The vicar’s wife and I were the 287th and 288th members of the public to see the Staffordshire Hoard this morning, on the first day of the exhibition. We had stumbled into the queue and media circus outside Birmingham’s museum and art gallery just as the doors were about to open.
We queued for 50 minutes and were delighted to see the treasure, especially the gold cross and a band with a Latin inscription of Numbers 10:35
“Arise, O LORD, and let your enemies be scattered,
and let those who hate you flee before you.” [ESV]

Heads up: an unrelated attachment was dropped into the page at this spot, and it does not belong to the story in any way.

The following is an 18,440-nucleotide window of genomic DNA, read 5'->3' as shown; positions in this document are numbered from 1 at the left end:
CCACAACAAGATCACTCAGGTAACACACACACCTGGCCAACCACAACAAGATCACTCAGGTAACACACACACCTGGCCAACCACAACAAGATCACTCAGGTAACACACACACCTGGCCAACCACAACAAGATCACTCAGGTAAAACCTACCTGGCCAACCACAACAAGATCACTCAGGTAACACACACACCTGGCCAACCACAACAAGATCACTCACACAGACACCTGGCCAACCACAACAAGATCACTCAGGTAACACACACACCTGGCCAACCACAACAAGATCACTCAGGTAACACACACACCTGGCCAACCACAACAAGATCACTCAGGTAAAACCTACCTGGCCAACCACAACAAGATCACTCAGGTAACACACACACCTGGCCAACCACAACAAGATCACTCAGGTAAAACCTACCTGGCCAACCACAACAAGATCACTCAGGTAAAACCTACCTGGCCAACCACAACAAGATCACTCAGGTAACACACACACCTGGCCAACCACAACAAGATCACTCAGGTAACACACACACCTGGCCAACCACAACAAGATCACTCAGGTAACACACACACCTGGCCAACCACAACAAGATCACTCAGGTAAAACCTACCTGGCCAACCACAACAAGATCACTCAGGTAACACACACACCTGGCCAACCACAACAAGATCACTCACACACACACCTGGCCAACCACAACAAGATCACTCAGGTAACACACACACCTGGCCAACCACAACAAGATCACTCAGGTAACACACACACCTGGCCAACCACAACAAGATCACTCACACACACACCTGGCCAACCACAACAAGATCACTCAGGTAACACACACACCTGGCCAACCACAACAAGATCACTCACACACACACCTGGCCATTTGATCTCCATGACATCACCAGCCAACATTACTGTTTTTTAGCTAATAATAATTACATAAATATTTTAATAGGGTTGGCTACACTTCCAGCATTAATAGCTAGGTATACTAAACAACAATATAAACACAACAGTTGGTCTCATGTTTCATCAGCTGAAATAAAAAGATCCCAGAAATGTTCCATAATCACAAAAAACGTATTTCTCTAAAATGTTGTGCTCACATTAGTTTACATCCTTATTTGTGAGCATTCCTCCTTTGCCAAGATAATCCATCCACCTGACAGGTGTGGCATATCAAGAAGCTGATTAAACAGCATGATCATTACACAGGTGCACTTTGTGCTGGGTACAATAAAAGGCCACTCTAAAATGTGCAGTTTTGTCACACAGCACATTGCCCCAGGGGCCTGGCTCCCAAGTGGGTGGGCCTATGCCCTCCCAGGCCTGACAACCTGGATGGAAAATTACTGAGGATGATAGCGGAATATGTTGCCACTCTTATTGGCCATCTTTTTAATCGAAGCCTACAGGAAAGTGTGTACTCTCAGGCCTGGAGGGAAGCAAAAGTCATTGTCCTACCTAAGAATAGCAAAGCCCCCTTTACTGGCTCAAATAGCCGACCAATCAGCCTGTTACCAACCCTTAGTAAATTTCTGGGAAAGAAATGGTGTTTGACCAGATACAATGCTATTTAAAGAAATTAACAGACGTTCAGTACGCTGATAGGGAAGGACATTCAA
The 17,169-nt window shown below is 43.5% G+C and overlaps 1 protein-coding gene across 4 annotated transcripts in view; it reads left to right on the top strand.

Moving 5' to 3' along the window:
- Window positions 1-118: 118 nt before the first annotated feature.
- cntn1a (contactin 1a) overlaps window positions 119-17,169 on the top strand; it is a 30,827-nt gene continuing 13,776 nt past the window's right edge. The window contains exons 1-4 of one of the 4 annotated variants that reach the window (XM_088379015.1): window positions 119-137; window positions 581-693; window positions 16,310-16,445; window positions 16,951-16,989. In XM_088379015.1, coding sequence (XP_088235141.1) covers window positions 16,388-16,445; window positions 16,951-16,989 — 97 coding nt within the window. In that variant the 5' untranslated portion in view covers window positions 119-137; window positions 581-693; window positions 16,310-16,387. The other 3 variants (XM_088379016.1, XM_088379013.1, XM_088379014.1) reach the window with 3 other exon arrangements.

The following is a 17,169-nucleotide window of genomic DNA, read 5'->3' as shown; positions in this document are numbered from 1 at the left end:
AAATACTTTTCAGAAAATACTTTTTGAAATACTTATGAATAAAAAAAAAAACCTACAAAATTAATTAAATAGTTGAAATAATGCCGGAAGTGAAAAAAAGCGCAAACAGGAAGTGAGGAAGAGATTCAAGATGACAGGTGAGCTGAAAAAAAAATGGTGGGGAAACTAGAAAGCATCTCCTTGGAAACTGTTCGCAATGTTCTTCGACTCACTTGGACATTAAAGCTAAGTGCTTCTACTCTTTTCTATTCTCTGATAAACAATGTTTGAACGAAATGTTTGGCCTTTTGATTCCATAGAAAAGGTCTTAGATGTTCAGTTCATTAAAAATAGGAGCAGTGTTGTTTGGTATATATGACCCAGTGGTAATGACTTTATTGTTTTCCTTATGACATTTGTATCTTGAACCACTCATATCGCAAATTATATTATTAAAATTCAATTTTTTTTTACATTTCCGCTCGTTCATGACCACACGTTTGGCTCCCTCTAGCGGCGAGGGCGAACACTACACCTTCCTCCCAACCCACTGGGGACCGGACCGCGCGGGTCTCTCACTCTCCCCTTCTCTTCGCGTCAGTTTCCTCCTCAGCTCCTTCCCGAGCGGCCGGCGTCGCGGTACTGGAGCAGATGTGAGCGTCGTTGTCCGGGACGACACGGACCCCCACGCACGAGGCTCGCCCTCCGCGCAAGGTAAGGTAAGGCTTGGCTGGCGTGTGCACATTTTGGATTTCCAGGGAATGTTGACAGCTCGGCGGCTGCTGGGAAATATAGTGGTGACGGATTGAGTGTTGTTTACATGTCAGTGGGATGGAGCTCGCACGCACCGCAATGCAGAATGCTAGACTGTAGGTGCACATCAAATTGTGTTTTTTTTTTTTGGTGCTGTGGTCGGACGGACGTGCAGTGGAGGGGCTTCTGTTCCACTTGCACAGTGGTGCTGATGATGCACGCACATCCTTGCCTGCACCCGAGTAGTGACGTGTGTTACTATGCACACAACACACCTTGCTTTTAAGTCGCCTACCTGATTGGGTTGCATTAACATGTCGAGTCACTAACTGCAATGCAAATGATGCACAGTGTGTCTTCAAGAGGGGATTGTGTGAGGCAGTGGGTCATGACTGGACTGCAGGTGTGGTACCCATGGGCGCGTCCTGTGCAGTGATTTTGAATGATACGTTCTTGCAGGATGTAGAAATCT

The exhibit focuses visitors on the warring tendencies of the Mercians and the fact that the verse was probably removed from a shield. In its original context, the verse would have encouraged Israel to scatter the tribes already occupying the promised land. The Mercians seem to have used the verse in its original context to motivate troops in battle, but not in the context of the cross. Since the death of Christ for sins, the verse has an eschatological focus. Anyone who hates God the Father of Christ will one day flee before him. I hope that many visitors will pause to think about whether they themselves love or hate God. As the verse has been placed next to the cross in the exhibit, I hope too that the cross will remind them of the love of God for sinners.